Our friend Kelly Crigger recently produced one of the most interesting, hardest-hitting perspectives on life that we’ve ever read: Curmudgeonism: A Surly Man’s Guide to Midlife. Check out the book review posted on Ranger Up’s Rhino Den, read a couple of excerpts below, and then head on over to Amazon to buy a copy for yourself. And let us know in the comments section what you think!
From Curmudgeonism: A Surly Man’s Guide To Midlife
by Kelly Crigger
I heard a guy say “I didn’t go to my best friend’s funeral because I couldn’t deal with it” to which I replied, “You’re a pussy.” I’ve always been incensed at the thought of letting my family or friends down in life or in death. A funeral isn’t about you or your fragile feelings. It’s about respecting the guy who died and comforting his family by showing up and remembering him so all I could think was, “Suck it up, cupcake. You’re not the only person who’s lost someone.”
That’s when I knew I was changing. I found myself becoming jaded on people who led a life less challenging and still bitched about it. It wasn’t that I hated people, I just disliked being around them and was struggling with a world that demanded I say ‘there, there, it’s not so bad’ when I was really thinking ‘quit your whining!’
Curmudgeonism is a state of mind, unwavering, unapologetic, and uninterested in what people think. We are the proverbial old dog that can’t be taught new tricks because we know the old tricks are tried and true. We have firm beliefs that can’t be shaken. Free trade is good. True leaders are rare. Happiness is a luxury. Golf is a waste of time and we don’t have enough years left to be unproductive. We don’t apologize for our views because we’ve spent half a lifetime developing them.
Theory and idealism sounds good in school but only until it becomes cost prohibitive and the real world determines ground truth. Curmudgeons are uncaring about what people think and have low expectations on the world because it’s done little more than disappoint us. We’re middle aged and tired of looking, acting, feeling the way people want us to, so we’re breaking out and being who we were meant to be; irascible curs who make the world a better place through brutal honesty. We see this as our duty and take it seriously.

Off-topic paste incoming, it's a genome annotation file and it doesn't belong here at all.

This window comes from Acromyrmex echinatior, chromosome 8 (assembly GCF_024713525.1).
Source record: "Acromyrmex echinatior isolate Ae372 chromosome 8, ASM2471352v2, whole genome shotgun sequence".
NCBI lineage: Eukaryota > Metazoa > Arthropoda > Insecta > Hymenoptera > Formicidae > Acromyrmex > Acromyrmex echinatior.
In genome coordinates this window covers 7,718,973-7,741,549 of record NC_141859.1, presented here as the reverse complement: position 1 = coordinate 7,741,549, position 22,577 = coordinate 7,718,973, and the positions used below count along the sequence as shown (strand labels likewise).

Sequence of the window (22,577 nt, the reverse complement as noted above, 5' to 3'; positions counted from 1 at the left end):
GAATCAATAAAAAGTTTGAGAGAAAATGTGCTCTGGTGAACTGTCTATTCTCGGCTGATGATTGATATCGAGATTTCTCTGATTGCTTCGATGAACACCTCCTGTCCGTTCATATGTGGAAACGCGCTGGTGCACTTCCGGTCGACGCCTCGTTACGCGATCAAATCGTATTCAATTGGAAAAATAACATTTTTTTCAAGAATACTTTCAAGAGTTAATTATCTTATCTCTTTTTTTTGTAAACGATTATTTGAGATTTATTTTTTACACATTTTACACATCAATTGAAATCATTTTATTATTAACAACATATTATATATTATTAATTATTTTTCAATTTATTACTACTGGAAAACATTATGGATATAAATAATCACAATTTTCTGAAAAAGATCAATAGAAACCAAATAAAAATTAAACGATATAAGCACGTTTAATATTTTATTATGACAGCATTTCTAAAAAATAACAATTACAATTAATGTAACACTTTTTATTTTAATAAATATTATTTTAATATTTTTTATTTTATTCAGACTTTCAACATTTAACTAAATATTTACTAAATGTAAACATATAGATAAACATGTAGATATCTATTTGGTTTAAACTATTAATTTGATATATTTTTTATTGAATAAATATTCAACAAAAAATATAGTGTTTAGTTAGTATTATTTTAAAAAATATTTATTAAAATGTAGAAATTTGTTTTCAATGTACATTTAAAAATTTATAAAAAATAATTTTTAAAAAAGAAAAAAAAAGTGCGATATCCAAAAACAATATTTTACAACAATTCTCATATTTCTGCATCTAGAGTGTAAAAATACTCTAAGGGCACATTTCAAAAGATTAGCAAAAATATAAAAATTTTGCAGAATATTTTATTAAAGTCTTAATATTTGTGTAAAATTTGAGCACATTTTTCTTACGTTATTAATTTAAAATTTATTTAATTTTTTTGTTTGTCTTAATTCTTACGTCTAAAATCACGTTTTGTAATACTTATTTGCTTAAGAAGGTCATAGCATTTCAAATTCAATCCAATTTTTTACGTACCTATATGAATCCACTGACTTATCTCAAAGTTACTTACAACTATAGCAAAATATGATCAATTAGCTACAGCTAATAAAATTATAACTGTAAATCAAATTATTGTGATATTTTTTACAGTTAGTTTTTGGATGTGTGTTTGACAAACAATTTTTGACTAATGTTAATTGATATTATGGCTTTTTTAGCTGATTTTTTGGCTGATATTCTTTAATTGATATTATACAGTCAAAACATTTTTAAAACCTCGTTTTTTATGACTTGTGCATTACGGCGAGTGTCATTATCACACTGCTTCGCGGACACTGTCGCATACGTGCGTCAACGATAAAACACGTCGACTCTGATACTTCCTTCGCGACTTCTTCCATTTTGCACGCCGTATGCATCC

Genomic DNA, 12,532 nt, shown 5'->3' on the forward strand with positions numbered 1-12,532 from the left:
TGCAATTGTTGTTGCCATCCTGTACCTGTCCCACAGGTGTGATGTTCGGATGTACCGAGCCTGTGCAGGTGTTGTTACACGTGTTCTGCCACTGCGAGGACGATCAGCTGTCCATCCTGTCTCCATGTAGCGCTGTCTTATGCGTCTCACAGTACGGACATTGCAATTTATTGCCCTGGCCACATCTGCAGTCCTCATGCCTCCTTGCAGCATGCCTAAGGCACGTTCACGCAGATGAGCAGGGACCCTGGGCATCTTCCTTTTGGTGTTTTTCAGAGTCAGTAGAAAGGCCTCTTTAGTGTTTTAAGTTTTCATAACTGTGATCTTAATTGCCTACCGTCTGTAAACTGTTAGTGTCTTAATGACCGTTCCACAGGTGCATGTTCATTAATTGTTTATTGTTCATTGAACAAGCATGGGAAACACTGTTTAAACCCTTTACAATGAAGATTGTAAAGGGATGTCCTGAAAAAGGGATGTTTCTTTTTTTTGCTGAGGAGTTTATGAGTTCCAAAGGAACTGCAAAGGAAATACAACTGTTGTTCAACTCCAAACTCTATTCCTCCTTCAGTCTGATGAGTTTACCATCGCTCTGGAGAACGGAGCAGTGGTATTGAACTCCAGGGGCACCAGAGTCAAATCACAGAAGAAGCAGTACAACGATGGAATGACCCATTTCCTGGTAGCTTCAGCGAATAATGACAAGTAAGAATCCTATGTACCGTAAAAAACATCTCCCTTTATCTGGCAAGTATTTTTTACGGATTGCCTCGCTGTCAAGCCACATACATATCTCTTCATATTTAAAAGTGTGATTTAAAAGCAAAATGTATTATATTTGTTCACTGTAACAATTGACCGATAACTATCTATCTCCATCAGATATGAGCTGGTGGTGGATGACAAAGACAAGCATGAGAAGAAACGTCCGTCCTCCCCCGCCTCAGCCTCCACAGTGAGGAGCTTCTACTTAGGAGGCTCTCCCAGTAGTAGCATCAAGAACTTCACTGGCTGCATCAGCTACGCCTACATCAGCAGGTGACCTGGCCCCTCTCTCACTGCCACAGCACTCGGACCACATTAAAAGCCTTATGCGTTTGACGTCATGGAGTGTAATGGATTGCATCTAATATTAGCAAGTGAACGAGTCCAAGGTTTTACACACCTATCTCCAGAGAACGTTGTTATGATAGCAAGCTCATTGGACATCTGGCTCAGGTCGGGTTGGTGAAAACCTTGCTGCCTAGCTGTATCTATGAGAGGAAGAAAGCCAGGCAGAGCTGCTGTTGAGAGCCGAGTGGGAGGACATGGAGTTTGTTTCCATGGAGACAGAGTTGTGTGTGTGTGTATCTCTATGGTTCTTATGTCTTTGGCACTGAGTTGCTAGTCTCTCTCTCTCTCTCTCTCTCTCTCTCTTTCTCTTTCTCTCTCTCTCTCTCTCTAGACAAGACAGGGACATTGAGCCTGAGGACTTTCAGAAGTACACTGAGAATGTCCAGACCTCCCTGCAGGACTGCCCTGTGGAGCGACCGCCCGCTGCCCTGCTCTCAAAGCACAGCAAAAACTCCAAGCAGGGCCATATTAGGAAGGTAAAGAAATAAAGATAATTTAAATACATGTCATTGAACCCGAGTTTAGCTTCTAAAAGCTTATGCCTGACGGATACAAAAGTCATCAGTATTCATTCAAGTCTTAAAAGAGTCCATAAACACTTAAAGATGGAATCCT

Here are a few of the short, funny maxims of the book:
Rent is one of the worst concepts in human evolution. When someone rents something they don’t give a shit about its condition but when they own it they take care of it. Force people to buy an apartment, condo, house, whatever and they’ll take care of it and make it theirs because they’re invested. Ownership brings about change at the grassroots level. The only thing that should ever be rented is porn.
You know you’re dead when there’s a scorching hot chick next to you on a plane. I always get stuck next to the snoring, invasive, smelly shitbird when I fly, so I’m convinced the first time I’m seated next to Sophia Vergara we’re going down (like she flies coach…Pshaw!). It’s either nature’s way of letting me die with one last glimpse of the beauty it’s capable of making, the universe’s way of reminding me who’s in charge, or God’s way of saying “If you’d loved me more you could have had this.” How spiteful.
I want a guy named Dick next to me in a barfight. With that name he’s probably spent a lifetime getting picked on and standing up for himself, so there’s a good chance he’s a trained pugilist and has your back. Forget all the Mikes and Johns of the world. When the shit hits the fan I want a Dick behind me.
Nothing shuts a party down like saying something no one has the guts to argue about like “I think teachers should be armed.” It’s not that I believe it, but it provides a few brief moments of confused silence before the rage begins. Then walk away. You can’t win that argument.